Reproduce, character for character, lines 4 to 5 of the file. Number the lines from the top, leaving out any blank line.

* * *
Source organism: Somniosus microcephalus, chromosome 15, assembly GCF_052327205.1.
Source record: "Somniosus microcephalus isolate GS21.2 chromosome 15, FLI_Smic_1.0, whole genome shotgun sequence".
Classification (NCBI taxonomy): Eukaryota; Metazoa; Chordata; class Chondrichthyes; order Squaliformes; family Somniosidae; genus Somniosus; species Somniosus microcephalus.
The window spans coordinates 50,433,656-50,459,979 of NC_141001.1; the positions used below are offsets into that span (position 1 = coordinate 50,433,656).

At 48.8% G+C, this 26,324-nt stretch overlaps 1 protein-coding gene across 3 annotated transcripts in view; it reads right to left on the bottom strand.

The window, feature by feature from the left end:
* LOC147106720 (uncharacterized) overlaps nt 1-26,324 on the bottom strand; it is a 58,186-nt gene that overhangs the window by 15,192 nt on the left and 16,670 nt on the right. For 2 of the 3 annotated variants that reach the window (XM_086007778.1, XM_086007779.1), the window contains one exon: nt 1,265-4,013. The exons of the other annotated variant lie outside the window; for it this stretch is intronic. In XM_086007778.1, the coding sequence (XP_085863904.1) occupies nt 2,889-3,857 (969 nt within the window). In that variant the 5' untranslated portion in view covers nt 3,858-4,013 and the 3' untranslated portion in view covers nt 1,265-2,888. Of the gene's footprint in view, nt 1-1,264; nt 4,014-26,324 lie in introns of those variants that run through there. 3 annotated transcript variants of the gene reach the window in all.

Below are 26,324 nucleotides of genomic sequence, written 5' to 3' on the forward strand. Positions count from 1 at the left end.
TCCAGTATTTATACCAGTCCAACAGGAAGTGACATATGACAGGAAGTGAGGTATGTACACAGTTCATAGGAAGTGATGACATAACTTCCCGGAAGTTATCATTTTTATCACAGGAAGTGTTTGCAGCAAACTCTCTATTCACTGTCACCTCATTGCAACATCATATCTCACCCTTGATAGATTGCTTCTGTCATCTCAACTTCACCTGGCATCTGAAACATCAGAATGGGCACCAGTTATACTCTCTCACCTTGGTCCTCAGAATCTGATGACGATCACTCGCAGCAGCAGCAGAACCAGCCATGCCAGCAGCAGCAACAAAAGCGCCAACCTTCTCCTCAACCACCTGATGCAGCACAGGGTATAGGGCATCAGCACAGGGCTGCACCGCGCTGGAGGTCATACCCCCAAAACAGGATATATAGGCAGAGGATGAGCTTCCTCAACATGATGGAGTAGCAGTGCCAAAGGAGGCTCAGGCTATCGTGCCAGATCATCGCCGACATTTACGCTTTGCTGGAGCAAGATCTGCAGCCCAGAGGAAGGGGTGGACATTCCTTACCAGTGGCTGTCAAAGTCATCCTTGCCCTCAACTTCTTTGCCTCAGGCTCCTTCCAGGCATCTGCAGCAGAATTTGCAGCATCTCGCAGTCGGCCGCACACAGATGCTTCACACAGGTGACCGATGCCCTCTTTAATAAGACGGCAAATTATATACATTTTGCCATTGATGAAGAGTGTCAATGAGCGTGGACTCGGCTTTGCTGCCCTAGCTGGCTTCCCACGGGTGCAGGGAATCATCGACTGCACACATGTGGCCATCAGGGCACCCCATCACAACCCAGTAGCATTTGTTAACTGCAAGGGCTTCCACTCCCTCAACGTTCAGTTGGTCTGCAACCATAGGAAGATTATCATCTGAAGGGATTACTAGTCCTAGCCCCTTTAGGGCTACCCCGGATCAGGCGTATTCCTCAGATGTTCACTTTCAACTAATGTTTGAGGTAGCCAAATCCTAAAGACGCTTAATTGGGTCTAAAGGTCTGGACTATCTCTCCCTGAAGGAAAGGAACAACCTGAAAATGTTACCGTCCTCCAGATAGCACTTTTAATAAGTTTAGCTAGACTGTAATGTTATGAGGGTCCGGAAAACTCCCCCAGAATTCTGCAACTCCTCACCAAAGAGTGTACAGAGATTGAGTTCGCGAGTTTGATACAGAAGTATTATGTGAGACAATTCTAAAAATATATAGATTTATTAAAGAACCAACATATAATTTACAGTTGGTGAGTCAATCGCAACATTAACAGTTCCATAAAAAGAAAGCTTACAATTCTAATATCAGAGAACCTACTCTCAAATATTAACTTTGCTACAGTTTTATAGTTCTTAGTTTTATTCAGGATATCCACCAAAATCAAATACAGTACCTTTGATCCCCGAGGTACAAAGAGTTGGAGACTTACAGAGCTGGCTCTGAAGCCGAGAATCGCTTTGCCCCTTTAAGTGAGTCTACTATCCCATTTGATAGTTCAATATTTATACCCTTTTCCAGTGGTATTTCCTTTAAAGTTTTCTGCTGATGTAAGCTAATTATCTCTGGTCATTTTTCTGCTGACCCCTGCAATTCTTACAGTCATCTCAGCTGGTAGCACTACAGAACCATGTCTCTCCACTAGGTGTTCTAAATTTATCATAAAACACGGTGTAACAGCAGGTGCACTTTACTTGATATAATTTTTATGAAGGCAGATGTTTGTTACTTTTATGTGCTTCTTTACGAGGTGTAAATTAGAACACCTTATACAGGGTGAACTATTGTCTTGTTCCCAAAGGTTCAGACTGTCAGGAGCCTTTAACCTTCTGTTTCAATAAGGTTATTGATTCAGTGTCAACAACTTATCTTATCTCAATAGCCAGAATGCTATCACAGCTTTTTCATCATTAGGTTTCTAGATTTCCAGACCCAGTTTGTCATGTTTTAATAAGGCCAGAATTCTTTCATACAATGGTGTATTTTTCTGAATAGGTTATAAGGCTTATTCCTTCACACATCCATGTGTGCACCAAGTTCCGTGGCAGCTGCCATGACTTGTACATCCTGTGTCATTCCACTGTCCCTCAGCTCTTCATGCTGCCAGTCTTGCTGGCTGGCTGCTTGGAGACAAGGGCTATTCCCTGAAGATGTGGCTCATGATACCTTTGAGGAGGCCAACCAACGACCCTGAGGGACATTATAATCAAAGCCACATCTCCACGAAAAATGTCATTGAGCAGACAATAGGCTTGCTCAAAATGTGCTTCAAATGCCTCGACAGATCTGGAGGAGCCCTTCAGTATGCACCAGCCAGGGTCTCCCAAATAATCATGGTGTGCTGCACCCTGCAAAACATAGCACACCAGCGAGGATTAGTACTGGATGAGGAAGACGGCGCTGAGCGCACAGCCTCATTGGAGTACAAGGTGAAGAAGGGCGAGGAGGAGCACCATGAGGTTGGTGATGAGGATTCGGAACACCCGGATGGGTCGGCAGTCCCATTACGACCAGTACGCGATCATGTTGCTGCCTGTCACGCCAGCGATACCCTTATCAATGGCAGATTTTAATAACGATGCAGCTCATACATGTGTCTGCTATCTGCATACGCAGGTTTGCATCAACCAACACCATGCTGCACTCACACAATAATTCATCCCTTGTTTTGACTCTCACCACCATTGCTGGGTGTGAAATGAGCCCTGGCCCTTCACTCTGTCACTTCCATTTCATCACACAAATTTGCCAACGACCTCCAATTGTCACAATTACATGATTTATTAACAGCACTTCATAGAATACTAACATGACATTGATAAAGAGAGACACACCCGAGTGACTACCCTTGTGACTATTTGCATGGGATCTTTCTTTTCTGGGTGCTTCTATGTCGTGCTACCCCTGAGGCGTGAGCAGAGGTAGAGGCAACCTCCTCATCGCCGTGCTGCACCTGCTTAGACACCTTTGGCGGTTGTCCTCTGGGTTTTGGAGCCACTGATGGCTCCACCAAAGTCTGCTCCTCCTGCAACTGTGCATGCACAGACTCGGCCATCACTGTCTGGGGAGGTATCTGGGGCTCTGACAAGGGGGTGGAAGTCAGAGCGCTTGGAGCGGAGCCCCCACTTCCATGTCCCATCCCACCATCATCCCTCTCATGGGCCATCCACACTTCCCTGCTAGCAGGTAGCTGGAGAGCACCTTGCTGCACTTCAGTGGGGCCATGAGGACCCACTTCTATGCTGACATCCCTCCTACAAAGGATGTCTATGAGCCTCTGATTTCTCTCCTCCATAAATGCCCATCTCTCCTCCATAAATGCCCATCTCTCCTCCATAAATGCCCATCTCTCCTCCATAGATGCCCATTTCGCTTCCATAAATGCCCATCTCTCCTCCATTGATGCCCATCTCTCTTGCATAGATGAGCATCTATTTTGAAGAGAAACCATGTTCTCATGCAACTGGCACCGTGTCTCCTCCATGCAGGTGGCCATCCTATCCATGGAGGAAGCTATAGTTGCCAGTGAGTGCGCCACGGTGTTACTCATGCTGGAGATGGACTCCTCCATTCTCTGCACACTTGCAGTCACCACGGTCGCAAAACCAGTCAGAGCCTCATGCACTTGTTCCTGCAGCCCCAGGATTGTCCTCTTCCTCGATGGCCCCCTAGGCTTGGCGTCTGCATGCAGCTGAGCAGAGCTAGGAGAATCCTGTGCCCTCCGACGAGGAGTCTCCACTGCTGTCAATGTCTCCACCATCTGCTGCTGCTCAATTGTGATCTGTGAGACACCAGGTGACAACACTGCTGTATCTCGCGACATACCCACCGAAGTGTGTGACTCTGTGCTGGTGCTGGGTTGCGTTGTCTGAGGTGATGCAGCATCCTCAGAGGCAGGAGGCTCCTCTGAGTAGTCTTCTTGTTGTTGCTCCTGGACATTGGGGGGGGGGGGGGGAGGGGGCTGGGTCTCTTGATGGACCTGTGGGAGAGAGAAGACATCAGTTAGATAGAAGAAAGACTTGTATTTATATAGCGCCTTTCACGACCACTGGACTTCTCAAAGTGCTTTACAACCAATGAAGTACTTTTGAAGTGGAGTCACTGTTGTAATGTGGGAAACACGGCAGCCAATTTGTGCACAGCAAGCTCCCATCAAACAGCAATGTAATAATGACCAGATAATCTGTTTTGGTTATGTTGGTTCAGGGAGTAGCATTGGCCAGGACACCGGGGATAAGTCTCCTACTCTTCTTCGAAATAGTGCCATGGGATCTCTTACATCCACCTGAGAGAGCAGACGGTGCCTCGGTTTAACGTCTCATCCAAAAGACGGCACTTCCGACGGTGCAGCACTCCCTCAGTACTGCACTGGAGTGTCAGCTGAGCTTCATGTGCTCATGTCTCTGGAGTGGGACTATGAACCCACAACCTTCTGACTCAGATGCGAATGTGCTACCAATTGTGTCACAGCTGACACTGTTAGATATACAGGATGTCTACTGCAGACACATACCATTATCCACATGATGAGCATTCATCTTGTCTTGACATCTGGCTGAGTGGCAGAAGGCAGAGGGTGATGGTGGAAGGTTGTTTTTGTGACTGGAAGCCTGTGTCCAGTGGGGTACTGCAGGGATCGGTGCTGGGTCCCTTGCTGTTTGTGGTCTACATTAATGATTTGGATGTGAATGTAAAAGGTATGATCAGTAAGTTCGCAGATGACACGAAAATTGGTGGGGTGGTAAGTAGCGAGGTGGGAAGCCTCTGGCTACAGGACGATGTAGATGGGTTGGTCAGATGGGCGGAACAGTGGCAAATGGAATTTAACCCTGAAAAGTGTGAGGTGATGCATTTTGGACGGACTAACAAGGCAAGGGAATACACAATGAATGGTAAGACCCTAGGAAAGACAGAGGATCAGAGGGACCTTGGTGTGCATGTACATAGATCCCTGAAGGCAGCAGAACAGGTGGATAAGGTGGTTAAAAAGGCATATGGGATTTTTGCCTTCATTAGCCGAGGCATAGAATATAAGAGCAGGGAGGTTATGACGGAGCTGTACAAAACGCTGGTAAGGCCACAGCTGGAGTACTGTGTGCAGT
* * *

The window spans coordinates 50,433,656-50,459,979 of NC_141001.1; the positions used below are offsets into that span (position 1 = coordinate 50,433,656).

At 48.8% G+C, this 26,324-nt stretch overlaps 1 protein-coding gene across 3 annotated transcripts in view; it reads right to left on the bottom strand.